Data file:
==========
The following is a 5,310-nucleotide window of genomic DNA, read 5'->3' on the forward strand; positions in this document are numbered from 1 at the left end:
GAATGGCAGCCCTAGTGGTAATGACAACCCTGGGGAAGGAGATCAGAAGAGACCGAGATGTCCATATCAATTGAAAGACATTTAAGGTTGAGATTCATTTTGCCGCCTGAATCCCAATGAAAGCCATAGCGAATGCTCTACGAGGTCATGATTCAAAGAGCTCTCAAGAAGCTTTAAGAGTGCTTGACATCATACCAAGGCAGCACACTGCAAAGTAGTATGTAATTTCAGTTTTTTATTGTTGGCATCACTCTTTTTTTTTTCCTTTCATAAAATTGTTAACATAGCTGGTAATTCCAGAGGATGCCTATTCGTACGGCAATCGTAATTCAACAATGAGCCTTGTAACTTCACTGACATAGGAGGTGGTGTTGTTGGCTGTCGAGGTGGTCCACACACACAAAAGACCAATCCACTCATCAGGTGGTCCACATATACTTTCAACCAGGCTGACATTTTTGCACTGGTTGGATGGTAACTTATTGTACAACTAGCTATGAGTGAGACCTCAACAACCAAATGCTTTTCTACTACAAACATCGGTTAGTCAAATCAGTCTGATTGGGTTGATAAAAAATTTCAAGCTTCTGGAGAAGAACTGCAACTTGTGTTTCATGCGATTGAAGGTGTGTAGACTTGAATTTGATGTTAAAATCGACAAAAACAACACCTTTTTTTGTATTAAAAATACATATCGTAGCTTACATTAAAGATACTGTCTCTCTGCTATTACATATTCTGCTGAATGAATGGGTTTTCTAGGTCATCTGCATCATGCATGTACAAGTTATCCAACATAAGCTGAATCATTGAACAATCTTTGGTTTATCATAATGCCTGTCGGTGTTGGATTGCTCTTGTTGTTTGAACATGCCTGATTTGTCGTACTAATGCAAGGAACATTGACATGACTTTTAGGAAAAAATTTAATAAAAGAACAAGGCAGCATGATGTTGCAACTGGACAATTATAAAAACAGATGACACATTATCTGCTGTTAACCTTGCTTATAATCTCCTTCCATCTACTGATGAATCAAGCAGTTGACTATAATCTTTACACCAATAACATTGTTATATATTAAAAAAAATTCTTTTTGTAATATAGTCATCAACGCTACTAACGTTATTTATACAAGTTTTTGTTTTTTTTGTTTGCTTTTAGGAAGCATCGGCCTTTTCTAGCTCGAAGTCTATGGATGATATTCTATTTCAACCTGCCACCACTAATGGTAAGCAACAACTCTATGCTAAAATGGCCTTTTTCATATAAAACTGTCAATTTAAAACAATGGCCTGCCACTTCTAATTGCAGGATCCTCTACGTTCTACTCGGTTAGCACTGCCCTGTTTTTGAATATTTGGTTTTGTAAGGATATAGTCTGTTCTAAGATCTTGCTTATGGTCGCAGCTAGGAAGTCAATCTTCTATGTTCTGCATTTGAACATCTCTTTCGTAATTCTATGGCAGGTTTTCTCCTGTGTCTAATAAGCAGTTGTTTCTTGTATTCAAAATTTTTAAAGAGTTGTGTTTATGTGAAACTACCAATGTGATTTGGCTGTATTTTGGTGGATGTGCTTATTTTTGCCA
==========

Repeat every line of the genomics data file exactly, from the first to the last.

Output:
The following is a 5,310-nucleotide window of genomic DNA, read 5'->3' on the forward strand; positions in this document are numbered from 1 at the left end:
GAATGGCAGCCCTAGTGGTAATGACAACCCTGGGGAAGGAGATCAGAAGAGACCGAGATGTCCATATCAATTGAAAGACATTTAAGGTTGAGATTCATTTTGCCGCCTGAATCCCAATGAAAGCCATAGCGAATGCTCTACGAGGTCATGATTCAAAGAGCTCTCAAGAAGCTTTAAGAGTGCTTGACATCATACCAAGGCAGCACACTGCAAAGTAGTATGTAATTTCAGTTTTTTATTGTTGGCATCACTCTTTTTTTTTTCCTTTCATAAAATTGTTAACATAGCTGGTAATTCCAGAGGATGCCTATTCGTACGGCAATCGTAATTCAACAATGAGCCTTGTAACTTCACTGACATAGGAGGTGGTGTTGTTGGCTGTCGAGGTGGTCCACACACACAAAAGACCAATCCACTCATCAGGTGGTCCACATATACTTTCAACCAGGCTGACATTTTTGCACTGGTTGGATGGTAACTTATTGTACAACTAGCTATGAGTGAGACCTCAACAACCAAATGCTTTTCTACTACAAACATCGGTTAGTCAAATCAGTCTGATTGGGTTGATAAAAAATTTCAAGCTTCTGGAGAAGAACTGCAACTTGTGTTTCATGCGATTGAAGGTGTGTAGACTTGAATTTGATGTTAAAATCGACAAAAACAACACCTTTTTTTGTATTAAAAATACATATCGTAGCTTACATTAAAGATACTGTCTCTCTGCTATTACATATTCTGCTGAATGAATGGGTTTTCTAGGTCATCTGCATCATGCATGTACAAGTTATCCAACATAAGCTGAATCATTGAACAATCTTTGGTTTATCATAATGCCTGTCGGTGTTGGATTGCTCTTGTTGTTTGAACATGCCTGATTTGTCGTACTAATGCAAGGAACATTGACATGACTTTTAGGAAAAAATTTAATAAAAGAACAAGGCAGCATGATGTTGCAACTGGACAATTATAAAAACAGATGACACATTATCTGCTGTTAACCTTGCTTATAATCTCCTTCCATCTACTGATGAATCAAGCAGTTGACTATAATCTTTACACCAATAACATTGTTATATATTAAAAAAAATTCTTTTTGTAATATAGTCATCAACGCTACTAACGTTATTTATACAAGTTTTTGTTTTTTTTGTTTGCTTTTAGGAAGCATCGGCCTTTTCTAGCTCGAAGTCTATGGATGATATTCTATTTCAACCTGCCACCACTAATGGTAAGCAACAACTCTATGCTAAAATGGCCTTTTTCATATAAAACTGTCAATTTAAAACAATGGCCTGCCACTTCTAATTGCAGGATCCTCTACGTTCTACTCGGTTAGCACTGCCCTGTTTTTGAATATTTGGTTTTGTAAGGATATAGTCTGTTCTAAGATCTTGCTTATGGTCGCAGCTAGGAAGTCAATCTTCTATGTTCTGCATTTGAACATCTCTTTCGTAATTCTATGGCAGGTTTTCTCCTGTGTCTAATAAGCAGTTGTTTCTTGTATTCAAAATTTTTAAAGAGTTGTGTTTATGTGAAACTACCAATGTGATTTGGCTGTATTTTGGTGGATGTGCTTATTTTTGCCA